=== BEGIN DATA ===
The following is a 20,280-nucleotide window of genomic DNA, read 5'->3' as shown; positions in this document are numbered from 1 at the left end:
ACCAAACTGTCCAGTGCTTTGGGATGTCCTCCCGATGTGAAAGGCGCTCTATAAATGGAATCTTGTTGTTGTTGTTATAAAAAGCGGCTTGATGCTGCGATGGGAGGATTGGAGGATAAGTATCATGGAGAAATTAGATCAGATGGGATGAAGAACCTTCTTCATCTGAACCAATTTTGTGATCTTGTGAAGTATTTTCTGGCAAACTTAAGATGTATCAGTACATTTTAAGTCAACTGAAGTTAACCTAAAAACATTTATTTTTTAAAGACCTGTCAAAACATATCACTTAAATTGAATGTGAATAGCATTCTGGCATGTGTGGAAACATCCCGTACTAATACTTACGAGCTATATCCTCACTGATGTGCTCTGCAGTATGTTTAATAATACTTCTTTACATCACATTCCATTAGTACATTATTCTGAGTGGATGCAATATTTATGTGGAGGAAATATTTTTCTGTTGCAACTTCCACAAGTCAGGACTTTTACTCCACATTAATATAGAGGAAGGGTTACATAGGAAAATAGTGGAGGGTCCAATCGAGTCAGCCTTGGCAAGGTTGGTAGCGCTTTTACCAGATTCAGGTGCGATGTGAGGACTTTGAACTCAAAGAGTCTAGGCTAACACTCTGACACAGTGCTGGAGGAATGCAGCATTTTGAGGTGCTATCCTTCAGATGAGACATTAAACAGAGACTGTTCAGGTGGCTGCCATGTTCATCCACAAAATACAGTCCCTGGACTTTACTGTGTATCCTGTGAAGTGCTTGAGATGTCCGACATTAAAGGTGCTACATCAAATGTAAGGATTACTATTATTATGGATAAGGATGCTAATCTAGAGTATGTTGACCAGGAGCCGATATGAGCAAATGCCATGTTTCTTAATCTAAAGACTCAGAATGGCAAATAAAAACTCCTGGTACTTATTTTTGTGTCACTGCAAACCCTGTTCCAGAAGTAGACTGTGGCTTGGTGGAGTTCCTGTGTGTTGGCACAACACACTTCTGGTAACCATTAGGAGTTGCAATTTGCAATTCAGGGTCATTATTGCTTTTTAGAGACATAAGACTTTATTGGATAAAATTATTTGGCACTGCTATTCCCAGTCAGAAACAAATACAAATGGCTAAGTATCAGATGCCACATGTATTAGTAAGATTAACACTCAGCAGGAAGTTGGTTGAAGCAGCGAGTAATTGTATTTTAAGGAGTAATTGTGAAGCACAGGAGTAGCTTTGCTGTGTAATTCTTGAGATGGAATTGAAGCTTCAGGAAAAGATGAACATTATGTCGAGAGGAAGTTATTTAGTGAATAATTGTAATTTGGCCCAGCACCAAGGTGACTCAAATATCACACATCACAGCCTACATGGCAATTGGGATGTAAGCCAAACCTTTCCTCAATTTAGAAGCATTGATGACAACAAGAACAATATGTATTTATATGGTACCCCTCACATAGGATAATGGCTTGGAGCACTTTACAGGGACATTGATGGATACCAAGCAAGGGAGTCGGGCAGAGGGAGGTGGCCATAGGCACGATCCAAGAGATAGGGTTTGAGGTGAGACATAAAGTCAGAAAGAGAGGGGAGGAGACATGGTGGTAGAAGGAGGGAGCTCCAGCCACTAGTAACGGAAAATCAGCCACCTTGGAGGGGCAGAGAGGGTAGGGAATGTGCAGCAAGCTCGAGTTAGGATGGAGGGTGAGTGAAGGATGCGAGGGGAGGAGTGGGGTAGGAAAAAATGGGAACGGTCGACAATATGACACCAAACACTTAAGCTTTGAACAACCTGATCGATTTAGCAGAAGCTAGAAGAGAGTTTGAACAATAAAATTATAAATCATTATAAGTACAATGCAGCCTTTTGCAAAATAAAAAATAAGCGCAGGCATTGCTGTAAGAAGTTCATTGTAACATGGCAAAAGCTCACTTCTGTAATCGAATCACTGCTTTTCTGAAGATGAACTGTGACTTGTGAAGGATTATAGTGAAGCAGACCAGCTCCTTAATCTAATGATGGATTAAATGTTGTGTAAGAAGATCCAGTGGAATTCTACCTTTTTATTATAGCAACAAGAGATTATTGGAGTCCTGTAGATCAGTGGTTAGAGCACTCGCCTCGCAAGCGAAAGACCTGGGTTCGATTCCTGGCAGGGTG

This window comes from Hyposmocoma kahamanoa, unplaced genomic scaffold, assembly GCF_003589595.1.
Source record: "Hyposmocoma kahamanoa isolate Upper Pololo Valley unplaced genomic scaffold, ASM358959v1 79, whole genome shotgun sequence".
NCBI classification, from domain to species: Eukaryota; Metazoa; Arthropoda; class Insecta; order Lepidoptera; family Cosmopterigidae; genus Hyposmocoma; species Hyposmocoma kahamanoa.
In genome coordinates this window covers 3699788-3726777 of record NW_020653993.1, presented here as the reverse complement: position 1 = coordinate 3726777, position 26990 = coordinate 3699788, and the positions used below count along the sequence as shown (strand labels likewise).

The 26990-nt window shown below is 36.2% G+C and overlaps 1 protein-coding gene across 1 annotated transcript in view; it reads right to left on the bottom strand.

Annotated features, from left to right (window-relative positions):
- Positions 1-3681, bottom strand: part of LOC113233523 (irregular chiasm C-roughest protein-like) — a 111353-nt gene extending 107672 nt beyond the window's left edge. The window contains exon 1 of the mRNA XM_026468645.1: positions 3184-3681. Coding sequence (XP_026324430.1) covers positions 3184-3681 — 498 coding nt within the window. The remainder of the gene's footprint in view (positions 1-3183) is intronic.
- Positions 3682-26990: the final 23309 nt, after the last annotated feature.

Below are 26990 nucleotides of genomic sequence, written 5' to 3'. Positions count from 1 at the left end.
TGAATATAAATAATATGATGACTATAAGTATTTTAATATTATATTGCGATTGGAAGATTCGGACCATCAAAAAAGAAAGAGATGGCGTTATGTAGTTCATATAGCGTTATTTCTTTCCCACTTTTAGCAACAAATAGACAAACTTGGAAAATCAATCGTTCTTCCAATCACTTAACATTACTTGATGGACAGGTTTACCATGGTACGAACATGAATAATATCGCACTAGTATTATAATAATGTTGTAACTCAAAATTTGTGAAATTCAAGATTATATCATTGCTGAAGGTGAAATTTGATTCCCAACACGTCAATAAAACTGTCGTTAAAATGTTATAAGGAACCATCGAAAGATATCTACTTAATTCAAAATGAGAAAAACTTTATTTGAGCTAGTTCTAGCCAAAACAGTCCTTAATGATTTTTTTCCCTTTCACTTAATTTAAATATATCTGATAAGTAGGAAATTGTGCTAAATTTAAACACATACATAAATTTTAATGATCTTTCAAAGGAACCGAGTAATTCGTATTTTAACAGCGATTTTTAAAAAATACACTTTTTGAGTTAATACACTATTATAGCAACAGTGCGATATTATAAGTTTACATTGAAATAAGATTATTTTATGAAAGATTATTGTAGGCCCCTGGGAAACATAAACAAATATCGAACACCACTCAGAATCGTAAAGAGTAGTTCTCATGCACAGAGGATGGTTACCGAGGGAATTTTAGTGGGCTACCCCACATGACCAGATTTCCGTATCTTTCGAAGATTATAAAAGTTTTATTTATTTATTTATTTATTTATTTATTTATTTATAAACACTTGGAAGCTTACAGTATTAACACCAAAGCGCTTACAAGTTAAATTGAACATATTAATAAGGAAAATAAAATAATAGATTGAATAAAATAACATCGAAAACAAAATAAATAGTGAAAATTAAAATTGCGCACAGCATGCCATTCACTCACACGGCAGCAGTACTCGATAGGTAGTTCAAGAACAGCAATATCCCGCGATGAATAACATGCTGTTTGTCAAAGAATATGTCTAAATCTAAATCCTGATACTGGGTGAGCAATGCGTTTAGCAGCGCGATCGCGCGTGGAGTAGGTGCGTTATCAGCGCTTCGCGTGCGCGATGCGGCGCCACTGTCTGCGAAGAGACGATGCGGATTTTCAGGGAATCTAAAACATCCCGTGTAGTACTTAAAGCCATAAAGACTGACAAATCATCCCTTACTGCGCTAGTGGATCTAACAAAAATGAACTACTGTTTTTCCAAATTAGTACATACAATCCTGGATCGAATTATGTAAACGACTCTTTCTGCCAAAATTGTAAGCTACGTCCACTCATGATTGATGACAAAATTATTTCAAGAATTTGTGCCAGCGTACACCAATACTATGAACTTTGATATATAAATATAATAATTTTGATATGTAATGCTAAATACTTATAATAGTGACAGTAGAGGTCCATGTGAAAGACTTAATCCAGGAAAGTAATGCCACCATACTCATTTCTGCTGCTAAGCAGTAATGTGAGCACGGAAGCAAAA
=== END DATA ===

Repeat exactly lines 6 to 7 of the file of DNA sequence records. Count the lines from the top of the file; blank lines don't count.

In genome coordinates this window covers 3699788-3726777 of record NW_020653993.1, presented here as the reverse complement: position 1 = coordinate 3726777, position 26990 = coordinate 3699788, and the positions used below count along the sequence as shown (strand labels likewise).

The 26990-nt window shown below is 36.2% G+C and overlaps 1 protein-coding gene across 1 annotated transcript in view; it reads right to left on the bottom strand.